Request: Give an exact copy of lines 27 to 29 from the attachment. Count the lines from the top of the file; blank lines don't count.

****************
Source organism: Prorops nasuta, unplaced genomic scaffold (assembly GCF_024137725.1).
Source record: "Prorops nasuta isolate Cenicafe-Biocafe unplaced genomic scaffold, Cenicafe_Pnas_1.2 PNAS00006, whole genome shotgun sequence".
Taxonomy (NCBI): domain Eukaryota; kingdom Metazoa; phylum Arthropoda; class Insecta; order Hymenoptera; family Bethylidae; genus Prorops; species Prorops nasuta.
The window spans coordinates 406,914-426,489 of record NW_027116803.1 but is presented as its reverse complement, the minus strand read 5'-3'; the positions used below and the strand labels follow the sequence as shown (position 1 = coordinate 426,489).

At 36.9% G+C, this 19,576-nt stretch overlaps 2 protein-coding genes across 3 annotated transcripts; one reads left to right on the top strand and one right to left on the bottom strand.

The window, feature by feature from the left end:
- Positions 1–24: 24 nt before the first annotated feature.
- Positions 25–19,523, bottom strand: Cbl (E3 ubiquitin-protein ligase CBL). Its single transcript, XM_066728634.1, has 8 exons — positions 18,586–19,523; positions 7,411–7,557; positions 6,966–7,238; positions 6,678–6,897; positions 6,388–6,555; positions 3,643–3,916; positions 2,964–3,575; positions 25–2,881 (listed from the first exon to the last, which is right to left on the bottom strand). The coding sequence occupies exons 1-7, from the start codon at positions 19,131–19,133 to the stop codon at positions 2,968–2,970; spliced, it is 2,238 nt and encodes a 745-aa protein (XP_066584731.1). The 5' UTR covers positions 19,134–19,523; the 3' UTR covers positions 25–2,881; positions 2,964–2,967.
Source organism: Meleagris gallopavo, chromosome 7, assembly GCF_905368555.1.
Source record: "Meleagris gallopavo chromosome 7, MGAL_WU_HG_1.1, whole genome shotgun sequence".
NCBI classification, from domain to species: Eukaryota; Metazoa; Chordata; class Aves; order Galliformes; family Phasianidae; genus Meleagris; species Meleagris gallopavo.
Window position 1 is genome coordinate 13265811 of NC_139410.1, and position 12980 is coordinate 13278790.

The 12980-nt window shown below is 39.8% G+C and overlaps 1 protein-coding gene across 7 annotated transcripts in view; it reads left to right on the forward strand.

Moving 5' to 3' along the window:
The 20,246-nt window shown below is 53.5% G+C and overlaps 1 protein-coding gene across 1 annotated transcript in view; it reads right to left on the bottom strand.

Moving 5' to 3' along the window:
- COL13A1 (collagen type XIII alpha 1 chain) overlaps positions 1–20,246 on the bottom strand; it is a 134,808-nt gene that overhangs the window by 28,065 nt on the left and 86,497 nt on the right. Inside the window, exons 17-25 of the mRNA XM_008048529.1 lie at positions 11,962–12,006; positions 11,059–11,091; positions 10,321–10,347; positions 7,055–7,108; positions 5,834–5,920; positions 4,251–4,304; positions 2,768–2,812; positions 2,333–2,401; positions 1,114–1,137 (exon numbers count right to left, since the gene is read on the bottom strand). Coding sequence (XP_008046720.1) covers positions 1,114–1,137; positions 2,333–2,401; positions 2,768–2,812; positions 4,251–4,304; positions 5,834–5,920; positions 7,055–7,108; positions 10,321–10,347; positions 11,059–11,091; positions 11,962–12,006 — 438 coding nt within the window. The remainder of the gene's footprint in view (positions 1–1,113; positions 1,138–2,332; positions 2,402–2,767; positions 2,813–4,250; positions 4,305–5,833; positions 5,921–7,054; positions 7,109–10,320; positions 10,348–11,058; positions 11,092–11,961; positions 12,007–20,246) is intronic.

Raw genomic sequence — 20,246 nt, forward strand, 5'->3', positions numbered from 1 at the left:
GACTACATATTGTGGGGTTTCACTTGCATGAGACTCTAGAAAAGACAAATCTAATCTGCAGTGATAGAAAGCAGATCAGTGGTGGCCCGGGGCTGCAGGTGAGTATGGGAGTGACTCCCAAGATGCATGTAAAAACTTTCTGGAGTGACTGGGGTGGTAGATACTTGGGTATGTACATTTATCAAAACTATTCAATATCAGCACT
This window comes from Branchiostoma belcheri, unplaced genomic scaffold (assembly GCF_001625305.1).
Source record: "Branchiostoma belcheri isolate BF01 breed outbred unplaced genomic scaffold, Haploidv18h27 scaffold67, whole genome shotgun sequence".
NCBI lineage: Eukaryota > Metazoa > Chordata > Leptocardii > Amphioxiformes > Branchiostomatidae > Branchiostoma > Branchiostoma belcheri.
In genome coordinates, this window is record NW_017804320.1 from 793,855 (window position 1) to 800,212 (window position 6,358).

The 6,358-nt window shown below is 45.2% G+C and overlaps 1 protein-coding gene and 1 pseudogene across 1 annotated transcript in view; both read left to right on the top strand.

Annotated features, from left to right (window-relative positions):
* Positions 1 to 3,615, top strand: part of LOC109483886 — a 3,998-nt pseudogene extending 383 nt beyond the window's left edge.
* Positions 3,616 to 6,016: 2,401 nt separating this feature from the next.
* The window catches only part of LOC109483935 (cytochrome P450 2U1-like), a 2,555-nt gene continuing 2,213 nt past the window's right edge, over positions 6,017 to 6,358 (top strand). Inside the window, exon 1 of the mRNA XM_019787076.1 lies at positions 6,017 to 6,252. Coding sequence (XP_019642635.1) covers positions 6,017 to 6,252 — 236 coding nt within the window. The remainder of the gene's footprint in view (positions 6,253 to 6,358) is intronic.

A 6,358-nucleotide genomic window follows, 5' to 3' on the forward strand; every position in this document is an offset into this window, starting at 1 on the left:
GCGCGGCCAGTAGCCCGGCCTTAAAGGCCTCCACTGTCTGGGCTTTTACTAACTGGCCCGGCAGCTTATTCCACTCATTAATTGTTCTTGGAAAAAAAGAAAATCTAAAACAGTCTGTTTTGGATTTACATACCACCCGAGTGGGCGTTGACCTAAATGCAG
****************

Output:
* Positions 3,616 to 6,016: 2,401 nt separating this feature from the next.
* The window catches only part of LOC109483935 (cytochrome P450 2U1-like), a 2,555-nt gene continuing 2,213 nt past the window's right edge, over positions 6,017 to 6,358 (top strand). Inside the window, exon 1 of the mRNA XM_019787076.1 lies at positions 6,017 to 6,252. Coding sequence (XP_019642635.1) covers positions 6,017 to 6,252 — 236 coding nt within the window. The remainder of the gene's footprint in view (positions 6,253 to 6,358) is intronic.

A 6,358-nucleotide genomic window follows, 5' to 3' on the forward strand; every position in this document is an offset into this window, starting at 1 on the left: